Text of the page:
Increasing women’s leadership and labor are critical elements of rural development across Europe. European Commission (EC) regulations for the 2007-2013 rural development planning period state that equality between women and men must be promoted in all stages of rural development programming, yet do not set down specific regulations to monitor and ensure compliance. Hungary, with its considerable expenditures on rural development relative to other EU nations, presents an interesting case study of how supranational gender equality policies may be interpreted and translated at a national-level. Rural women in Hungary have distinctly limited opportunities in terms of leadership, educational attainment, labor, and entrepreneurship. However, national policies have not always directly addressed the needs of rural women, and as a result, programs may not remedy gender-based inequalities. Using mixed methods, this research examines how political constructions, invocations, and translations of gender affect rural women’s leadership, education, labor, and entrepreneurship.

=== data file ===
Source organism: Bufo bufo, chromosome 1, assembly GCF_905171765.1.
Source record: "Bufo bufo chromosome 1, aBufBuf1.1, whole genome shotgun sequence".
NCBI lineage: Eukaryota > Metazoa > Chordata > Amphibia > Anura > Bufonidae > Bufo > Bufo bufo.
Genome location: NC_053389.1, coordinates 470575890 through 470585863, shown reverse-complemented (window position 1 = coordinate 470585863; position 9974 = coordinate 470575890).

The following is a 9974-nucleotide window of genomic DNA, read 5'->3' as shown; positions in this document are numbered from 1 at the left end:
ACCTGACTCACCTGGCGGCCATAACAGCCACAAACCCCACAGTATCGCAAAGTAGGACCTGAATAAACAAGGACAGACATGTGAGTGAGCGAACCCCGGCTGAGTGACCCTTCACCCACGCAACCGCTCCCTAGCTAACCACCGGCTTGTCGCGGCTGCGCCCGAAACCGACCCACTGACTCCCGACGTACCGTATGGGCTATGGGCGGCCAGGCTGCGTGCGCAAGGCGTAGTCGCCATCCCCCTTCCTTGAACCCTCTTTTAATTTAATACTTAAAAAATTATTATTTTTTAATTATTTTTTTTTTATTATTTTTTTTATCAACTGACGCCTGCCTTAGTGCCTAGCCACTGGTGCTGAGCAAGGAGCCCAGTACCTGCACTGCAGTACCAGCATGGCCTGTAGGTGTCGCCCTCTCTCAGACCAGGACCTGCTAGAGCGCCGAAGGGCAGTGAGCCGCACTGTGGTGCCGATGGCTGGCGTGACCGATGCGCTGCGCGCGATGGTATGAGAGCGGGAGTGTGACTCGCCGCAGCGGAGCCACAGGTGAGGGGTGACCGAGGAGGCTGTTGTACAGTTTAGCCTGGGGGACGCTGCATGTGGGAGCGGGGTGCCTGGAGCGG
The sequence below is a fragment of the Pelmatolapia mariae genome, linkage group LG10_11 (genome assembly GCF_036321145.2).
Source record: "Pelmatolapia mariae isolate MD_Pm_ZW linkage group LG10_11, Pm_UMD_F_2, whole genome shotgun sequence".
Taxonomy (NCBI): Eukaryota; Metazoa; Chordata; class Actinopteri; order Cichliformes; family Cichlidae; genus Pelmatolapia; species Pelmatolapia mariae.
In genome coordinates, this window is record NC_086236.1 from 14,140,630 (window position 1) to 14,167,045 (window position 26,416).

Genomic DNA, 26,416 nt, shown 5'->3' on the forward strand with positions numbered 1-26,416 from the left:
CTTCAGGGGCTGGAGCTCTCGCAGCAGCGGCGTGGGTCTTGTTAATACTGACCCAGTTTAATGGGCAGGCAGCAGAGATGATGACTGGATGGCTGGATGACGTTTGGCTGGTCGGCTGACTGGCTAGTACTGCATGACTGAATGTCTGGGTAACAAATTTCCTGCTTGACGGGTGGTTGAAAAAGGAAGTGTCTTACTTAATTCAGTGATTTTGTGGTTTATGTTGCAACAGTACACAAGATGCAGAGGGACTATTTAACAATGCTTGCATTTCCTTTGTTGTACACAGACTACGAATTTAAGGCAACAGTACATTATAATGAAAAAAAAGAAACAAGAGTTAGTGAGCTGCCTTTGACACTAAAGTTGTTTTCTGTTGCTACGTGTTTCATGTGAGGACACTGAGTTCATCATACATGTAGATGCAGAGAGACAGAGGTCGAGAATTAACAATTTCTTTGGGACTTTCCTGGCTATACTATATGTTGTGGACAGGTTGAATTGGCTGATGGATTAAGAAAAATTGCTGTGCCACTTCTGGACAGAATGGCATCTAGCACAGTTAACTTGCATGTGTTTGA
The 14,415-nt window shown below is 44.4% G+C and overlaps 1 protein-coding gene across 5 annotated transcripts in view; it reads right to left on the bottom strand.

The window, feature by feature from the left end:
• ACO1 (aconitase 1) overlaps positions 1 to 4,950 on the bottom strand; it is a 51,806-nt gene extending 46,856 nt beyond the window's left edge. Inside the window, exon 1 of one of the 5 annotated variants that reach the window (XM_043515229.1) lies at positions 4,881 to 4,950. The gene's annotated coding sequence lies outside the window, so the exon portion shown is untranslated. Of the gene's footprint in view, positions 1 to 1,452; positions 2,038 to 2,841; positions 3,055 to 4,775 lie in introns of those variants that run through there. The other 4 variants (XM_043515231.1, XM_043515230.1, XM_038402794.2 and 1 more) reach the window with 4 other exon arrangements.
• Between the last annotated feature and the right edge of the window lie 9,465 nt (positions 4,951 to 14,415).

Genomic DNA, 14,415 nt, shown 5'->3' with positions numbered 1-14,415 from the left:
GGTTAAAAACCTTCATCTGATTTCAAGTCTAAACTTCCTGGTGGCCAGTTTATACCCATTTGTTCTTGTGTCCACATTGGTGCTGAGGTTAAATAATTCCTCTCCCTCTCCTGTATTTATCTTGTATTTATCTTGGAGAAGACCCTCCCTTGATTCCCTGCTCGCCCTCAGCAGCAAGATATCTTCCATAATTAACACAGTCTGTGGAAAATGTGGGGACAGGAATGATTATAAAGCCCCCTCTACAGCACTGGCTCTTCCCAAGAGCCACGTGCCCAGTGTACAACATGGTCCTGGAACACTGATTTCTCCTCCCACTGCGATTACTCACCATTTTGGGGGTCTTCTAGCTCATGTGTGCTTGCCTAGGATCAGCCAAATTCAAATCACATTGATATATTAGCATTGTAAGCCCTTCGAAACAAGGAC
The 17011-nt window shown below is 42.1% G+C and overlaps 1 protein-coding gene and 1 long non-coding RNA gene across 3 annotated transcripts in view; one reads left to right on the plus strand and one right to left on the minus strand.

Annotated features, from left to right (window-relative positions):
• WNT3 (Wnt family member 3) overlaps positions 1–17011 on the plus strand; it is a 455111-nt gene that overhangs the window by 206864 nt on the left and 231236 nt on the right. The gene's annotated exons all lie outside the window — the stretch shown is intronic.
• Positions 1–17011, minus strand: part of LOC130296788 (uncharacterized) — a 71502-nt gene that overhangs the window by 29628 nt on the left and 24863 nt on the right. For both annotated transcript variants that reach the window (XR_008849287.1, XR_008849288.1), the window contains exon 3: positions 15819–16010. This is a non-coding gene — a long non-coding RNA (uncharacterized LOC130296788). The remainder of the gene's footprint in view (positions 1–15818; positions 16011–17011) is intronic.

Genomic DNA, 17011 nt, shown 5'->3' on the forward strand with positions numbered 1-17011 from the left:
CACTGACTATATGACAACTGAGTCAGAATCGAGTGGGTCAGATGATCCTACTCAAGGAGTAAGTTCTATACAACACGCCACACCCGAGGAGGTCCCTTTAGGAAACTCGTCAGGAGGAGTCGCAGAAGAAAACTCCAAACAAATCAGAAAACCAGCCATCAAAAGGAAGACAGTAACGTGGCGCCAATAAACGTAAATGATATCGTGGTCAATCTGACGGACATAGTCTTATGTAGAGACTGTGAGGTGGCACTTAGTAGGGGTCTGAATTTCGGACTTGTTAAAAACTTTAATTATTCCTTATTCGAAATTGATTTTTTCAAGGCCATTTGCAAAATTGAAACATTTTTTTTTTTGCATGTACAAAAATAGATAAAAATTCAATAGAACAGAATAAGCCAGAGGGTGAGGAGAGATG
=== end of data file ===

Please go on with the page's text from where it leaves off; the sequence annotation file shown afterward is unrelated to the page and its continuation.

|Advisor:||Wolchik, Sharon L.|
|School:||The George Washington University|
|School Location:||United States -- District of Columbia|
|Source:||MAI 54/06M(E), Masters Abstracts International|
|Subjects:||Area Planning and Development, East European Studies, Womens studies, Gender studies|
|Keywords:||European Union, Gender mainstreaming, Hungary, Rural development|
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